OKLAHOMA CITY -- Kevin Durant's third quarter three-pointer wasn't even through the net when Russell Westbrook started sprinting toward the Thunder bench, neck arched, a primal scream cutting through the deafening crowd. Timeout, Lakers, and there was no coming back. Two years ago, Westbrook walked off this same floor, against this same team, a loser. He played well in that series, but that Thunder group was too raw, too green to go up against an experienced Lakers team that ultimately went on to win the NBA title. This time around the hunted has become the hunter, and this Oklahoma City team isn't just out to beat the Lakers; they want to destroy them.
When the Thunder lose, it's usually Westbrook that receives the lion's share of the blame. Too many turnovers, Russ; too many quick shots. Far too often Westbrook has been a national pin cushion, poked and prodded, his weaknesses exposed. When Westbrook signed a long-term extension with the Thunder in January -- leaving money on the table, too -- the reaction was less, 'Hey, the Thunder locked up one of the top-five point guards in the NBA' than 'Hey, they just tied up the payroll with a guy who may not be able to play with Durant.' Thunder GM Sam Presti's phone rang off the hook when the lockout ended with offers for Westbrook, and some wondered why he didn't pull the trigger.
He didn't because the organization sees a special player in Westbrook, the kind of star that can, oh, say put up 27 points, dish out nine assists and pull down seven rebounds against just one turnover with arguably the greatest playoff performer in the game, Kobe Bryant, draped all over him. Yes, if you want to criticize Westbrook, then credit him for this: In a critical, tone-setting 119-90 rout of the Lakers in Game 1, Westbrook was the best player on the floor.
"Russell has improved every year since we drafted him," said Thunder coach Scott Brooks. "His midrange game is as good as any player in this league. He's athletic, he can get to the spot, he can stop on a dime and he can shoot that shot. It's hard to guard Russell. He comes at you with a lot of force."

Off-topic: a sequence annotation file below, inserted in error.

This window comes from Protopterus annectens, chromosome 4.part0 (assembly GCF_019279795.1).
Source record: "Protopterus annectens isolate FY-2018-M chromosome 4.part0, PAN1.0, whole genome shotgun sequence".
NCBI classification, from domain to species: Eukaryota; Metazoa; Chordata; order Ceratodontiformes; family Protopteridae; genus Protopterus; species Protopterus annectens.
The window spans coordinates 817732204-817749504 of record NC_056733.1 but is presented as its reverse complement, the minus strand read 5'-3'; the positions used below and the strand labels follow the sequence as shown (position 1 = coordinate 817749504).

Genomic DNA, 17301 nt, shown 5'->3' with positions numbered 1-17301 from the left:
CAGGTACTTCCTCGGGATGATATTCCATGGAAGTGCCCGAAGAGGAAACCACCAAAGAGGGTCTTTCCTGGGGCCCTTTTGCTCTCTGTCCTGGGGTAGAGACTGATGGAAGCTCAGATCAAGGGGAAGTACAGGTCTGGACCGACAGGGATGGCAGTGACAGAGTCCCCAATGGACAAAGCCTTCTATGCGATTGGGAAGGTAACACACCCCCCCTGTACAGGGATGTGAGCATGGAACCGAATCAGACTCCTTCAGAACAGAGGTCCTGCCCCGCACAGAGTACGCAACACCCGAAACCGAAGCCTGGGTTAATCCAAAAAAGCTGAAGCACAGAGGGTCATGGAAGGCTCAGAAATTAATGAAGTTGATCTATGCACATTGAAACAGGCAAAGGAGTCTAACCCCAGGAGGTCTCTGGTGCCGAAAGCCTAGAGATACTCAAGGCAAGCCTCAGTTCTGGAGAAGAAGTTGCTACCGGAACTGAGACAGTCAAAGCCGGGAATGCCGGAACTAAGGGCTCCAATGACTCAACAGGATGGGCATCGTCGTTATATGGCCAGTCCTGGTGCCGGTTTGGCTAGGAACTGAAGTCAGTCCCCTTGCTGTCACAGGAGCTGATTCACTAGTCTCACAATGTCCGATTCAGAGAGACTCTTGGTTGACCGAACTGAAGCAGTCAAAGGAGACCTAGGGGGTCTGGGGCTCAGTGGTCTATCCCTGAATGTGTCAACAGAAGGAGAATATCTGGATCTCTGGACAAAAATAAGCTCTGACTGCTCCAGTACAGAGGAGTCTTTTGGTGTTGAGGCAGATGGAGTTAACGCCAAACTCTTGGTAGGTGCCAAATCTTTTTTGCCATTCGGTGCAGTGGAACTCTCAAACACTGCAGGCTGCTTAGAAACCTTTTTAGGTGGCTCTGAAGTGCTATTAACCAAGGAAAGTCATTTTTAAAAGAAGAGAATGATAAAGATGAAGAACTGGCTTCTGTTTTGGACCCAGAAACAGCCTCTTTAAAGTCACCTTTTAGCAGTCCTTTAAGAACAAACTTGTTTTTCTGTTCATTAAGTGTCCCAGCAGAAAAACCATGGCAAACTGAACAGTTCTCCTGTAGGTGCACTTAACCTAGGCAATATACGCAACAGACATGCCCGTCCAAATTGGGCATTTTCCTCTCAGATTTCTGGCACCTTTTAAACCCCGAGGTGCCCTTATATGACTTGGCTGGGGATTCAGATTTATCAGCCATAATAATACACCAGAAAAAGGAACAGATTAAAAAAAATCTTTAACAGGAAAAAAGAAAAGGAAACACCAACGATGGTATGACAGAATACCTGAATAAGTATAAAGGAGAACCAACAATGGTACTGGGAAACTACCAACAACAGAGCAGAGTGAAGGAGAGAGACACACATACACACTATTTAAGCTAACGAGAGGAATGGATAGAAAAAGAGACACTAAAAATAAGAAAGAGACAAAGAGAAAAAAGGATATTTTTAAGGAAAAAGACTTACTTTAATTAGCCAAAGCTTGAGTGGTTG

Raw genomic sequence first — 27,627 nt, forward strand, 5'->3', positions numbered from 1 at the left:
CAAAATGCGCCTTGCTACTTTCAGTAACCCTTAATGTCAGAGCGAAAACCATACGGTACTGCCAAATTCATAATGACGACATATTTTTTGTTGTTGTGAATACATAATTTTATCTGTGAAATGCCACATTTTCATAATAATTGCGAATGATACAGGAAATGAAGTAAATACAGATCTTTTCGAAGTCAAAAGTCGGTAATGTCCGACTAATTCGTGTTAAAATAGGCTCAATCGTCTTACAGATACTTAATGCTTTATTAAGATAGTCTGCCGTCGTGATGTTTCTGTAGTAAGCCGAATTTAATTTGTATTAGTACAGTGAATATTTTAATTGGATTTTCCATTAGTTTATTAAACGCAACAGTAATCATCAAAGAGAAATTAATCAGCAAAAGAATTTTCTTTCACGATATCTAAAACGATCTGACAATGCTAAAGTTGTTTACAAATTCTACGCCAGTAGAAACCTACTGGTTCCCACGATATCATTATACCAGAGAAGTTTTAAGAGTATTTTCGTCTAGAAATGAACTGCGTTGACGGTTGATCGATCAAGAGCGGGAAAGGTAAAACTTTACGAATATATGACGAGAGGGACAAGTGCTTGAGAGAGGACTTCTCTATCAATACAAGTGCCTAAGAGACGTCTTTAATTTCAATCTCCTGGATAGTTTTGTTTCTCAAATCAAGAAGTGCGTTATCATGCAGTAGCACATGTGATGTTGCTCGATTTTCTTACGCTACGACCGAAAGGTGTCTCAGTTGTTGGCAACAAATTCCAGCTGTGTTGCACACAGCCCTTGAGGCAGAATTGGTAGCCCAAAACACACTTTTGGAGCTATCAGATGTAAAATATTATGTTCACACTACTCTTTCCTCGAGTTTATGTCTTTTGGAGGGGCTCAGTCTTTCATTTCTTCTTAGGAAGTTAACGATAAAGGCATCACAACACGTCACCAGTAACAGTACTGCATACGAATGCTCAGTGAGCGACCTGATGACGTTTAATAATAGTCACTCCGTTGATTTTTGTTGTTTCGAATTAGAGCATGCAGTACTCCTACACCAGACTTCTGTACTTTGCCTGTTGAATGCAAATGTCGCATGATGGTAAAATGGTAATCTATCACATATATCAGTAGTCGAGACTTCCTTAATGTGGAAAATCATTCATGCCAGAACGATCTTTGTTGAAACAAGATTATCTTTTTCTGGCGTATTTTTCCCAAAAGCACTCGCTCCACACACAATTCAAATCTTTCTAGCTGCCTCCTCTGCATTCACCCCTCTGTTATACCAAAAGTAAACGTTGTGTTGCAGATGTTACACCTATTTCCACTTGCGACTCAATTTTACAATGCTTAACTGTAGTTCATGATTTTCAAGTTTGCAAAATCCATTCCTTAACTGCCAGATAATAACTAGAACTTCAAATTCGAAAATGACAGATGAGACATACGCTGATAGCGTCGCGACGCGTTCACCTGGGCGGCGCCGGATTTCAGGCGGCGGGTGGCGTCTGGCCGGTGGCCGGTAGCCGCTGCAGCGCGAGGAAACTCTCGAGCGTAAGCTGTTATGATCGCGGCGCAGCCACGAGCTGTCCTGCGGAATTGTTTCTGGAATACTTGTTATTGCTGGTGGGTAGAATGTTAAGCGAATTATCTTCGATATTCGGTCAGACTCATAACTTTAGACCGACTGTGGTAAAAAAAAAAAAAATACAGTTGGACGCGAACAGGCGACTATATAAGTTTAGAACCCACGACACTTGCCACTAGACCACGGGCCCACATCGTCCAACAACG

That force is what makes Westbrook special, unique. He's not a pure playmaker, never will be. He's a 6-foot-3, 187-pound human-battering ram. He's still learning the position, still learning to deal with a spurt of athleticism that hit him all at once in his last year of high school. Even now, with two All-Star selections and an All-NBA nod in his pocket, Westbrook is a work in progress. But he has two exceptional tutors in Brooks and assistant coach Maurice Cheeks, who have stressed to Westbrook not to worry about being a point guard, but a lead guard capable of harnessing his considerable talent. And performances like the one Monday night show just how dynamic he can be.
The Lakers will have their hands full with Westbrook, one of a growing number of problems quickly stacking up against them. Los Angeles looked understandably tired coming off a grueling, seven-game series with Denver that ended just 48 hours earlier. The pick-and-roll coverage was sloppy, the transition game nonexistent and the turnovers (15) piled up. But the schedule doesn't get any easier; these two teams will play again on Wednesday before heading to LA for a rare back-to-back playoff set on Friday and Saturday.
Fatigue aside, this Thunder team may simply be better. Time has developed them, experience has hardened them, and the addition of a slimmed down Kendrick Perkins this season has toughened them. With the games counting the most, Oklahoma City is playing its best: the Thunder was the sloppiest team in the league during the regular season, committing a league-high 16.3 turnovers per game. In the first round against Dallas, they committed 12.7 per game. Game 1 against LA, they committed just four.
"We had four in the first six minutes of games sometimes [during the season]," said Brooks.
Two nights ago the Thunder huddled in Nazr Mohammed's kitchen, watching the Lakers and Nuggets battle on a 19-inch TV. They would have been fine with Denver, but privately they wanted the Lakers, the team that unceremoniously booted them out of the playoffs two years ago, the team with the one player, the elbow-swinging Metta World Peace, the Thunder had grown to despise. There is a swagger developing in this team, a belief that they can not only beat teams, but crush them, that they not only can win a championship, but they should. Like Westbrook, Oklahoma City is developing quickly, becoming a force that will be difficult to stop.